The collective bargaining agreement here involved, not being excluded by Section 1, is within the purview of Section 3 of Title 9. The defendants are, therefore, entitled to a stay of proceedings under Section 3 of Title 9, United States Code, if the defendants are not in default in proceeding with such arbitration and if the collective bargaining agreement between the parties provides for arbitration of the issues raised by the complaint.
The next question is whether the defendants are in default in proceeding with arbitration. The complaint did not allege that defendants were in default in proceeding with the arbitration. Defendants, in support of their application for a stay, filed an affidavit of Joseph Crugnale, President of the defendant, Local 122, United Electrical, Radio and Machine Workers of America (U.E)., stating that "plaintiff has not agreed to submit the issues to arbitration as is required by Article XI of said contract", and the motion for stay alleged that the defendants are ready and willing to submit said alleged breach of contract and the issues arising therefrom to arbitration. These statements were not controverted.
Delay in moving for an arbitration order will not alone amount to a default within the proviso. Almacenes Fernandez, S. A., v. Golodetz, 2 Cir., 1945, 148 F.2d 625, 161 A.L.R. 1420. Consequently, the Court concludes that the defendants were not in default in proceeding with such arbitration.
The final question presented is whether the collective bargaining agreement between the parties provides for arbitration of the issues raised by the complaint. The contract sued on relates to wages, hours and conditions of employment and provides the terms under which the parties shall proceed during the two years covered by the agreement. Article XI of the contract is entitled "Grievance and Arbitration Procedure" and consists of eight sections. Section A thereof provides that the company shall recognize stewards in the various departments for the purpose of settling grievances. Section B provides that the company will recognize a shop committee to consist of not more than five member employees whose functions will be to adjust grievances. Section D provides that a duly authorized representative of the Union, upon request by the Union, shall be admitted to the office of the company during working hours for the purpose of assisting in the adjustment of grievances. Section E, consisting of subsections numbered from (1) to (4), provides a step by step procedure for the settlement of claims, differences, disputes, or grievances:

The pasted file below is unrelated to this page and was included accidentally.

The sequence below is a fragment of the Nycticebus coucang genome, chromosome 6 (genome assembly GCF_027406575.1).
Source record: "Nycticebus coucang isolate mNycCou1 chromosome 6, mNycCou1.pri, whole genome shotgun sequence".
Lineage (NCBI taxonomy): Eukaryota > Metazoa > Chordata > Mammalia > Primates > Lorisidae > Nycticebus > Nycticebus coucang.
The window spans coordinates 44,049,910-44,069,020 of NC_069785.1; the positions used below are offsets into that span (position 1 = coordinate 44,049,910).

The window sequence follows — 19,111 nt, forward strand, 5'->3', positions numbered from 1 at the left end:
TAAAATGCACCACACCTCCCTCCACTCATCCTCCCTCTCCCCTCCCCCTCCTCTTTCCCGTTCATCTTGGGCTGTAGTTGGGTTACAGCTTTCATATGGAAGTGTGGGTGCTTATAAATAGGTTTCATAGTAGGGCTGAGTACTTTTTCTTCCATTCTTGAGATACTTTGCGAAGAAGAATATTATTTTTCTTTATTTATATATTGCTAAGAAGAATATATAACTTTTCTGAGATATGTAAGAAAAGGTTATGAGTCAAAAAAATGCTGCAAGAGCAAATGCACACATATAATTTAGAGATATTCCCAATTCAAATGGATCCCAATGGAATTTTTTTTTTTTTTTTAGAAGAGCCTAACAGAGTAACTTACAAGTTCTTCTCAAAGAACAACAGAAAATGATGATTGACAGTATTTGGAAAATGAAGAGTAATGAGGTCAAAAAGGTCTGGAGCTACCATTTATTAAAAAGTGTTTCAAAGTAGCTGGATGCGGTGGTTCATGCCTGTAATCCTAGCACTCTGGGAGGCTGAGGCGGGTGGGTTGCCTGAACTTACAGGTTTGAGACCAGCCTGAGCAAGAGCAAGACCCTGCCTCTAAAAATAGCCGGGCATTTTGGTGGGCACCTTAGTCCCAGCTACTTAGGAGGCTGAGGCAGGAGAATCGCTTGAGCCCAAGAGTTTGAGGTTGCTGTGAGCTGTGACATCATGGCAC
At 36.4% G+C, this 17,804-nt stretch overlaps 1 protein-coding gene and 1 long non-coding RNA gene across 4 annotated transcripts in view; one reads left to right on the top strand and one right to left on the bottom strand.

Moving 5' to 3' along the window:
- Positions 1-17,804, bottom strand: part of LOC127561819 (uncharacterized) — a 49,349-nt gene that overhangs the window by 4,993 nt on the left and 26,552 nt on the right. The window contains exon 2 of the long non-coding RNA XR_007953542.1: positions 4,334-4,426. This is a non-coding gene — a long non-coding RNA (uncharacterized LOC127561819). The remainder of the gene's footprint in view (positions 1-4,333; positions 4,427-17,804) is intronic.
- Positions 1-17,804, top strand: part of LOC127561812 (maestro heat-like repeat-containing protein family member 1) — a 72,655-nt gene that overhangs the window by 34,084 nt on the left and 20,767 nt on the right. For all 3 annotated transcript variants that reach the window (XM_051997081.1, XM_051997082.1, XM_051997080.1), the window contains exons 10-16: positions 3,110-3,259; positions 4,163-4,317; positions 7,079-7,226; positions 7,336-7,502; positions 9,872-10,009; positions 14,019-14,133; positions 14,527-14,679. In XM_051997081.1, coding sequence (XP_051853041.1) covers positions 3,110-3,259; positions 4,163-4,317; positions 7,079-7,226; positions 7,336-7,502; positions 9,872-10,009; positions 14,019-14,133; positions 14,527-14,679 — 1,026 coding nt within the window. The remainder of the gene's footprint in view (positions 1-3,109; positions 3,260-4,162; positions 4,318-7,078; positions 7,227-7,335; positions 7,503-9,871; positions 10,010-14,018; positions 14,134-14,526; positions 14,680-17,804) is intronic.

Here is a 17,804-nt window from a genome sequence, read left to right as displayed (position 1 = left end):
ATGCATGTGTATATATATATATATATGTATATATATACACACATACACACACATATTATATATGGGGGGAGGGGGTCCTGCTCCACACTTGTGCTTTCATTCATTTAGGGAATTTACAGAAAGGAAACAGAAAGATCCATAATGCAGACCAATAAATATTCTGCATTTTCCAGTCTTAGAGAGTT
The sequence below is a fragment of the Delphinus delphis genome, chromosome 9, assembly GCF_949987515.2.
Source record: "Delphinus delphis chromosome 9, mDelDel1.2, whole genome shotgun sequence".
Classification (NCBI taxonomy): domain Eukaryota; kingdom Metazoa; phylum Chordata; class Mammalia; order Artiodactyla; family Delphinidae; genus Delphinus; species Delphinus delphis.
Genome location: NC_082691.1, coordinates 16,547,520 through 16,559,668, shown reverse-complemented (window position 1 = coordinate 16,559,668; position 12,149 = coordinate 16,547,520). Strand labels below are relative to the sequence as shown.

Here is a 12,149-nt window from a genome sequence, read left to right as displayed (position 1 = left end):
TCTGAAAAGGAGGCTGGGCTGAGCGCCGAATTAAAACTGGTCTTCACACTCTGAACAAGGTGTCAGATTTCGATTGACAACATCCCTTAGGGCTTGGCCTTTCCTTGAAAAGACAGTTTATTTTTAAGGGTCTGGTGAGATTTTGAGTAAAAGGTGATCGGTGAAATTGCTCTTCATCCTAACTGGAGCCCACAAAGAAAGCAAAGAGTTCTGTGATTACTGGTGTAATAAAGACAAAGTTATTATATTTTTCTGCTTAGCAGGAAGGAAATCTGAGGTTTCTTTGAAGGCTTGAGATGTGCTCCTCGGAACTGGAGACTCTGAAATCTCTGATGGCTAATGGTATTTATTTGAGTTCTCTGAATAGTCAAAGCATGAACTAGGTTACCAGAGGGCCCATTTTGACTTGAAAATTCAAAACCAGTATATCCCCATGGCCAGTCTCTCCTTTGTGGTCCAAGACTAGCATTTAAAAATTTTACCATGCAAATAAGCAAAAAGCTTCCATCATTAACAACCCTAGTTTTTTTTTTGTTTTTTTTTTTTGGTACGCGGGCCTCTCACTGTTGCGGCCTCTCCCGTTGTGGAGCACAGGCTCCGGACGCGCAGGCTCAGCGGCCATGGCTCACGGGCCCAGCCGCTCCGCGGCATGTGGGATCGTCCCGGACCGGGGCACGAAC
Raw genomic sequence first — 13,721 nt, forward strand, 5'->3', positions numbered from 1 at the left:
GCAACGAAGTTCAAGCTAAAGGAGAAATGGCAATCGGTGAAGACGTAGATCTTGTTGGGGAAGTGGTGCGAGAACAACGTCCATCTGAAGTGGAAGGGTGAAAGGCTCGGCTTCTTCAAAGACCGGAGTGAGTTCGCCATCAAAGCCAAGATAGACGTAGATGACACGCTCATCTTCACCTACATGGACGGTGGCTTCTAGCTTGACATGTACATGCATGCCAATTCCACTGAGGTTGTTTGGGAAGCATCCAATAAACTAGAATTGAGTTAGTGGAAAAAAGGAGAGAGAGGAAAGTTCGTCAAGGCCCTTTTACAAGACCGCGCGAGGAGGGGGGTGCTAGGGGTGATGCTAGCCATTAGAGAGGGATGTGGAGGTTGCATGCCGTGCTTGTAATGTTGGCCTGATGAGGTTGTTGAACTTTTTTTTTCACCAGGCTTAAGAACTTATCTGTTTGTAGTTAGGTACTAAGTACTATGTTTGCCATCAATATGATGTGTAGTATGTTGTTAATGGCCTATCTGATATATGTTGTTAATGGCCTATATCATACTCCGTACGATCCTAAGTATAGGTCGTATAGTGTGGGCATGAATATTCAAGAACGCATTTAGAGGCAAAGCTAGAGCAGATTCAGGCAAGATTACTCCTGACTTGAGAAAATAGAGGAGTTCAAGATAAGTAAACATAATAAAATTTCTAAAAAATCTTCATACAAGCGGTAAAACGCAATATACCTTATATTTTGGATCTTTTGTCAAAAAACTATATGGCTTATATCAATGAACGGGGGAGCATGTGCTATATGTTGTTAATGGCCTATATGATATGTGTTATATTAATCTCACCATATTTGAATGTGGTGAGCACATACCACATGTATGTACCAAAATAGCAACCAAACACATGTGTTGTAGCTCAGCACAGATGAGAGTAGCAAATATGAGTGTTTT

"E. Grievance Steps. Any claim, difference, dispute, or grievance shall be taken up as follows:
"(1) Between the aggrieved employee with or without his steward and his immediate foreman.
*43 "(2) Between the department steward on the one hand and the department foreman on the other. The aggrieved employee may, upon request to the Union be present. If no satisfactory settlement is reached within 24 hours, the matter shall be put in writing by the Union and referred to .
"(3) The Shop Committee and the Personnel Director. If no satisfactory settlement is reached between them within 48 hours, the matter shall be referred to .
"(4) The International Representatives of the Union and the Shop Committee on the one hand, and the Employer's representatives on the other. If no satisfactory settlement is reached, then the difference, dispute or grievance shall at the request of either party be submitted to arbitration as hereinafter provided."